To William Hodgson
Incomplete copy:3 Sheffield Central Library
Passy Apl 13th 1782
On looking over the Letters you have favored me with, I see several particulars, that have been hitherto unanswered, thro the Multiplicity of Affairs which devour my Time & distract my attention;
You hinted your Willingness to come over hither, in case the Journey cou’d be made usefull to the publick;4 I did not at that Time see any Probability of it— But the Change of Sentiments respecting America, and the consequent Change of Ministry, render it possible; If therefore you continue of the same Mind, & it wou’d not now be more inconvenient to your Private Affairs— I wish you wou’d wait on Lord Camden5 or Lord Shelburne, acquaint them with your Intention that you possess my fullest Confidence, & that if they desire any Propositions or even Ideas, to be communicated to me, tending to the good End we ought all to have in View, Peace, they may safely convey them by you, a Passport from this Court is not necessary to enter the Kingdom. Englishmen arrive here daily without any & are not questioned, and I shou’d be very happy indeed to see you.6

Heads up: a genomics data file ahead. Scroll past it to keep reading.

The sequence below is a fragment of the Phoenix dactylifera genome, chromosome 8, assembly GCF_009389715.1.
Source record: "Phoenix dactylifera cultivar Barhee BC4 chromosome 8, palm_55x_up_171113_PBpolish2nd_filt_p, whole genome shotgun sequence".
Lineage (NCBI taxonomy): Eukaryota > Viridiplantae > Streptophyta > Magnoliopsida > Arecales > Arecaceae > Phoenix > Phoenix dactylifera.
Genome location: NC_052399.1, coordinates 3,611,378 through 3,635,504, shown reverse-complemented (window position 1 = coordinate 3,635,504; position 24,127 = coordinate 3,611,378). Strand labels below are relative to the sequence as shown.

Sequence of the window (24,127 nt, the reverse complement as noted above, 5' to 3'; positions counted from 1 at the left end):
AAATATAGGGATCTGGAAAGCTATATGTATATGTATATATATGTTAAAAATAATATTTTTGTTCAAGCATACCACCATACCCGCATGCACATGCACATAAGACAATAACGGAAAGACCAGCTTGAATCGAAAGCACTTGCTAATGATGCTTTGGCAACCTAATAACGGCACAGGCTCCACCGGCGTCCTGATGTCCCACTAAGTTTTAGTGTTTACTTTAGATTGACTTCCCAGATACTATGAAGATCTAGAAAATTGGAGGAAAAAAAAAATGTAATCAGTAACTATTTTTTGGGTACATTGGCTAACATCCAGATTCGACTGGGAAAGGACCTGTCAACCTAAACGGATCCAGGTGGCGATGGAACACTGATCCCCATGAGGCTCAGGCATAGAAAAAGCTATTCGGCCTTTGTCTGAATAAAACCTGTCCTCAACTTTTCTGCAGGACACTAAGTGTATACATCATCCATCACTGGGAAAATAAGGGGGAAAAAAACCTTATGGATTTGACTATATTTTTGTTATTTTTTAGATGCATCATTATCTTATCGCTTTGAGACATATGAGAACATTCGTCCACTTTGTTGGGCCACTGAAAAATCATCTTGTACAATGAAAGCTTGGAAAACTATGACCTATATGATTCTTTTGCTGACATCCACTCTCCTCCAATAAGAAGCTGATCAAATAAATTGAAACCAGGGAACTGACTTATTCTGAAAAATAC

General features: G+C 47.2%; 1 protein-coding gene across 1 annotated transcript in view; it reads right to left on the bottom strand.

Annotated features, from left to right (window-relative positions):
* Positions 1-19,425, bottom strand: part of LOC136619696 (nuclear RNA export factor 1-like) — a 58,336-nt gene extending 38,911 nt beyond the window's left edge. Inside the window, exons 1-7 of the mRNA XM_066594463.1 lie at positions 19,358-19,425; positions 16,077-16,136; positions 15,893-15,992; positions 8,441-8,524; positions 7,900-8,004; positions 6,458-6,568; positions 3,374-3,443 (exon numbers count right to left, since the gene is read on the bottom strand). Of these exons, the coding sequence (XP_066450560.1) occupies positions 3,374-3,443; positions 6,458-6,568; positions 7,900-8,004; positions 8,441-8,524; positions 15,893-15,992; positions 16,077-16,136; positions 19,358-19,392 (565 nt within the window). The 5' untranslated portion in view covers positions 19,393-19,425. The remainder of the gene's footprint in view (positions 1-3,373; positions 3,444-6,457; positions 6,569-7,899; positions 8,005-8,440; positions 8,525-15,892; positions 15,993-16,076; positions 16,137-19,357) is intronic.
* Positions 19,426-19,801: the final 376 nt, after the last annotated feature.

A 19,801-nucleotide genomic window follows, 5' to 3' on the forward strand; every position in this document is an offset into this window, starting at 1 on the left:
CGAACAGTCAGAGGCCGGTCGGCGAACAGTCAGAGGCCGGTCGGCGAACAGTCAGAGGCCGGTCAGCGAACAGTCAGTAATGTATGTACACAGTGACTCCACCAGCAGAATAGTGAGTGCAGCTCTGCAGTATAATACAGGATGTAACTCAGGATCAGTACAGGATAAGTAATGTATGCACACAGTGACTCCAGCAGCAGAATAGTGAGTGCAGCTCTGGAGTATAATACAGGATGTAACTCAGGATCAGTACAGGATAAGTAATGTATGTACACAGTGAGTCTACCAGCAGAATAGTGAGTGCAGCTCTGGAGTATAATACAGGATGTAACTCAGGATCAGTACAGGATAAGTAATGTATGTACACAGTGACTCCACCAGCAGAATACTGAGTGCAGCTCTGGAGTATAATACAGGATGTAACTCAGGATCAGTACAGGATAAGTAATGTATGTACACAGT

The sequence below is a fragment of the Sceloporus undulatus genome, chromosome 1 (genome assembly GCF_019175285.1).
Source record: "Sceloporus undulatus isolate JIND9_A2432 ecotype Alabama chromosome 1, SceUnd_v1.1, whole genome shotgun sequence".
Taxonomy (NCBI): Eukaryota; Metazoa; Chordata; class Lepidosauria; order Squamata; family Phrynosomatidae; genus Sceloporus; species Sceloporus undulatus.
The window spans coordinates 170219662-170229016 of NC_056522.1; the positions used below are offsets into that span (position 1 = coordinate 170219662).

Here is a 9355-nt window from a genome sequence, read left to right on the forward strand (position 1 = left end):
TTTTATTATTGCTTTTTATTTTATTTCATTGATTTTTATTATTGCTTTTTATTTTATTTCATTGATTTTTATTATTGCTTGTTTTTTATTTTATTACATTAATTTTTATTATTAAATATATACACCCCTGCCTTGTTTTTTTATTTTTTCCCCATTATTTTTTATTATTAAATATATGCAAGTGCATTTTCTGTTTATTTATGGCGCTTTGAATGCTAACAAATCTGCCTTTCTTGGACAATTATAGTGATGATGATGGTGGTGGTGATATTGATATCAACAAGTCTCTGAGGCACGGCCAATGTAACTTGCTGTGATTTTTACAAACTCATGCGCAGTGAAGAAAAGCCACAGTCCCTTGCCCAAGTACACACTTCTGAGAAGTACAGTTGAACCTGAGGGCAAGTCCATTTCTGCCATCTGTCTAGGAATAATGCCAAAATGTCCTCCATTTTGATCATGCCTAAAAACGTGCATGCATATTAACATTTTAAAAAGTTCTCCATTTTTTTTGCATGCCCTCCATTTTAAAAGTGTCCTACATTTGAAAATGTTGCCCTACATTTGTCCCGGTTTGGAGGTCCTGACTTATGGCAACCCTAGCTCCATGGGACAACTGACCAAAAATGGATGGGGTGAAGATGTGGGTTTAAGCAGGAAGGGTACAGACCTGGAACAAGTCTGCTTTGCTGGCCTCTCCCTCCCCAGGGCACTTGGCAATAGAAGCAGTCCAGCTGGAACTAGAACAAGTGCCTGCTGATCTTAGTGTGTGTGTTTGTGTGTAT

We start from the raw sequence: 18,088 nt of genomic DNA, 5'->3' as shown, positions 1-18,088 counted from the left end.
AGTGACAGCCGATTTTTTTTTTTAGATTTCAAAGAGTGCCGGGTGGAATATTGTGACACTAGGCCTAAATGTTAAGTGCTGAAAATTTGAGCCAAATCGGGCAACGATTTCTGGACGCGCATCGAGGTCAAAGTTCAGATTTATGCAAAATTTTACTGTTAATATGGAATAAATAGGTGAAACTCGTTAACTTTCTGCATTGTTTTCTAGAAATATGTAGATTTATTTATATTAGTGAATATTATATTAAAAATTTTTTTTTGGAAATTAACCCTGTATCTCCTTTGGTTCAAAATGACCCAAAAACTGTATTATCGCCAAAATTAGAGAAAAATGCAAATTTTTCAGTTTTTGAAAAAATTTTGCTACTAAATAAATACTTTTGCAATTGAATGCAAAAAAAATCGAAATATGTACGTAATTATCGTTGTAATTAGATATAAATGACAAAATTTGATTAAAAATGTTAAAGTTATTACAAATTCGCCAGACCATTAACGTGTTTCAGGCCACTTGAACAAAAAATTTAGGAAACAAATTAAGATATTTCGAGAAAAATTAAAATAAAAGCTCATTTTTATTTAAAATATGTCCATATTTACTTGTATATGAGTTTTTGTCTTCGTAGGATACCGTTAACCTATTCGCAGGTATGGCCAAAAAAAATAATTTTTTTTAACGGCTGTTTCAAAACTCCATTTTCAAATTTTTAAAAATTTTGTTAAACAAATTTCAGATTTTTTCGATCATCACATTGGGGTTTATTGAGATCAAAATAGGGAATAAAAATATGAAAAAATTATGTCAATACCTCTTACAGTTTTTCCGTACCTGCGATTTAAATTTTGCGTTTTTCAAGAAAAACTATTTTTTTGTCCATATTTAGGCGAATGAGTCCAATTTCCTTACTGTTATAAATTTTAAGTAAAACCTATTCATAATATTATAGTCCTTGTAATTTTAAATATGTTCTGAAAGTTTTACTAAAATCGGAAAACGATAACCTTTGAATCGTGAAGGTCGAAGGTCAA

Extract from a Letter Dr. F. to. W.H—
3. In Hodgson’s hand.
4. See XXXVI, 278, as well as Hodgson’s letter of March 22 (above).
5. BF’s old friend Charles Pratt, Lord Camden (XXI, 322n), became president of the Council in the Rockingham administration: Sir F. Maurice Powicke and E. B. Fryde, eds., Handbook of British Chronology (2nd ed., London, 1961), p. 138.
6. On April 14, Richard Oswald arrived in Paris, making it unnecessary to seek another British emissary; see our headnote to BF to Vergennes, April 15.